777:
Targeting IL-33 in Food Allergy: Toward patient stratification.
Monday, March 5, 2018
South Hall A2 (Convention Center)
Erik R. Wambre, PhD, MBE, Nahir Garabatos Leitón, PhD, Veronique Bajzik, Marco Londei, MD, Karen Cerosaletti, PhD, Steven Ziegler, PhD
RATIONALE: Heterogeneity of peanut-specific memory T cell responses could be related to clinical treatment outcomes. Recent findings show that IL-33 can exacerbate Type 2 immune responses through its receptor ST2. However, the functional role of IL-33 in modulating human allergen-specific CD4+ T cell responses remains unclear.

METHODS: Peanut allergic subjects (n=15), aged 6 to 67, were recruited on the basis of clinical history, a serum IgE to peanut of > 0.35 kU/L or positive skin prick test to peanut, and reaction to peanut during oral food challenge. Peanut-specific T-cells were tracked and profiled ex vivo using CD154 upregulation assay in the absence or presence of soluble IL-33. Analyses of surface marker phenotype and the molecular and cytokine profile of these cells was performed to determine the impact of IL-33 in modulating T cell responses to food allergen.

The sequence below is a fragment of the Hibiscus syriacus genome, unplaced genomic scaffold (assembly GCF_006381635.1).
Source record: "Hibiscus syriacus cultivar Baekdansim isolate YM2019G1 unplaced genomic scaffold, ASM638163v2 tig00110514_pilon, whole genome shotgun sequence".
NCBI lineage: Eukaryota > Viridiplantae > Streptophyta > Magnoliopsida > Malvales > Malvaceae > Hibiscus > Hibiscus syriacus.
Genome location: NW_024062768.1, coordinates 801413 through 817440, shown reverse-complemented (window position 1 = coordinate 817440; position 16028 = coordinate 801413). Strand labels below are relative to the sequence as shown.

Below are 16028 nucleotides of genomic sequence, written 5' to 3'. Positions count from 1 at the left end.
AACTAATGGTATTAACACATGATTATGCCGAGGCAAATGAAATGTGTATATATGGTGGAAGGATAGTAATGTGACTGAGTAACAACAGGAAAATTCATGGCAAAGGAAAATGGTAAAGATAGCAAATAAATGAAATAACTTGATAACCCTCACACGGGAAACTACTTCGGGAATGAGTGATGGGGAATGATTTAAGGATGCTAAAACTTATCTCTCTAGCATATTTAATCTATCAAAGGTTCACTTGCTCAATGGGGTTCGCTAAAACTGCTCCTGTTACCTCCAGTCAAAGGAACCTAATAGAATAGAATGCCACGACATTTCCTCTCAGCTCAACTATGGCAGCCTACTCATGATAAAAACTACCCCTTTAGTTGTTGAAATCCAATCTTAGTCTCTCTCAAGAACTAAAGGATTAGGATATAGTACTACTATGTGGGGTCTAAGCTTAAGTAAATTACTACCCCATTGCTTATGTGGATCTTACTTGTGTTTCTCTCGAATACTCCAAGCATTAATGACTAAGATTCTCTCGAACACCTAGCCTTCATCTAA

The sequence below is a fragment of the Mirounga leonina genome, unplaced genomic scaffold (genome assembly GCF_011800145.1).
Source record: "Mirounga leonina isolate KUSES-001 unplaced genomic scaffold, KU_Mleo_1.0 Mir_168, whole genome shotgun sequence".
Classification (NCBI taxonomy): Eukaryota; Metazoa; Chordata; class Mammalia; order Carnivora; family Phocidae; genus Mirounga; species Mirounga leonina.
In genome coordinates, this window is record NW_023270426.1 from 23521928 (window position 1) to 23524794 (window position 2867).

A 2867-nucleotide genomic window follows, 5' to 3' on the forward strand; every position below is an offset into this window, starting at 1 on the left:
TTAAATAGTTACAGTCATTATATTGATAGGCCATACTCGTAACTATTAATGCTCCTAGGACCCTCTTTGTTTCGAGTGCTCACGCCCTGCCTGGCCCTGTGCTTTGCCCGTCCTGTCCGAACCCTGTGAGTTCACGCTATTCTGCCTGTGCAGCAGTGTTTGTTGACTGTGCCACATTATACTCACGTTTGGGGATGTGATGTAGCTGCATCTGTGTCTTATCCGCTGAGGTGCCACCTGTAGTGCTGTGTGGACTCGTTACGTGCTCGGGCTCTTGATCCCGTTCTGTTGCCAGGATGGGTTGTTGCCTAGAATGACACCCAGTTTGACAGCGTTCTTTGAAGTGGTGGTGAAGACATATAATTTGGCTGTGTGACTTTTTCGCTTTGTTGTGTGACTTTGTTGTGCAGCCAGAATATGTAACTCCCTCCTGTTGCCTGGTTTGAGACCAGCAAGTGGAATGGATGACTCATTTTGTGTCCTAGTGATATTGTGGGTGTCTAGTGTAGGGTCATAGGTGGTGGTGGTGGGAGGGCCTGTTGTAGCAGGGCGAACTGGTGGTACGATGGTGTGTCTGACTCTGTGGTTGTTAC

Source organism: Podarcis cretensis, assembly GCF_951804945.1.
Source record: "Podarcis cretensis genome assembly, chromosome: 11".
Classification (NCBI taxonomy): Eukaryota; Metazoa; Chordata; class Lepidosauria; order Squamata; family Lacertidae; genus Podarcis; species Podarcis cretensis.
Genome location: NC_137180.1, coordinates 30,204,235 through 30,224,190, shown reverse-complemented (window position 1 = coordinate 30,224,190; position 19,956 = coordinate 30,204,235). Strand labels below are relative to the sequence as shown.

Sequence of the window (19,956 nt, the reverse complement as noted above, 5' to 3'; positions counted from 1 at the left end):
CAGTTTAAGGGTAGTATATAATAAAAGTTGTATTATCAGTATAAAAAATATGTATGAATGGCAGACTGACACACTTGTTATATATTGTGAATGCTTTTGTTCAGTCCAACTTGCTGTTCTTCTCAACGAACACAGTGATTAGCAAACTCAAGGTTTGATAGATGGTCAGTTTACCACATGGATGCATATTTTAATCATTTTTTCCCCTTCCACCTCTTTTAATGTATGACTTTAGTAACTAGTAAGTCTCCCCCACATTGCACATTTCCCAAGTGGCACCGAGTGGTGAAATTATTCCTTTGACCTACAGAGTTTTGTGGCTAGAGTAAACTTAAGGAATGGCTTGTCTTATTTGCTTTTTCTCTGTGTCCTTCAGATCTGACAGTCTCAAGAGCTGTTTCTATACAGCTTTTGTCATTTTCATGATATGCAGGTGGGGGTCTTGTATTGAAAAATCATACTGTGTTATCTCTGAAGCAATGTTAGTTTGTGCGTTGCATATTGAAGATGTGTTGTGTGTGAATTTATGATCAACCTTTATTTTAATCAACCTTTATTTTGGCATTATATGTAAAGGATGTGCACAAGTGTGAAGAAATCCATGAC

RESULTS: Peanut-reactive T cells fall into two major subsets based on ST2 expression. Expression of ST2 on peanut reactive CD4+ T cells is induced after TCR activation but restricted to the TH2A cell subset (CD27- CRTH2+ CD161+). Interestingly, we observed an increased prevalence of allergen-specific TH2A cells in young peanut allergic subjects compared to adults. Following TCR triggering, IL-33 selectively amplifies pro-inflammatory function of these pathogenic T cells.

CONCLUSIONS: IL-33 is a key regulator of TH2A cell functions and represents an attractive therapeutic target for the treatment of allergic diseases. However, given the complexity of food allergy, stratification of food allergic patients based on their immunotype could enhance immunotherapeutic treatment efficacy.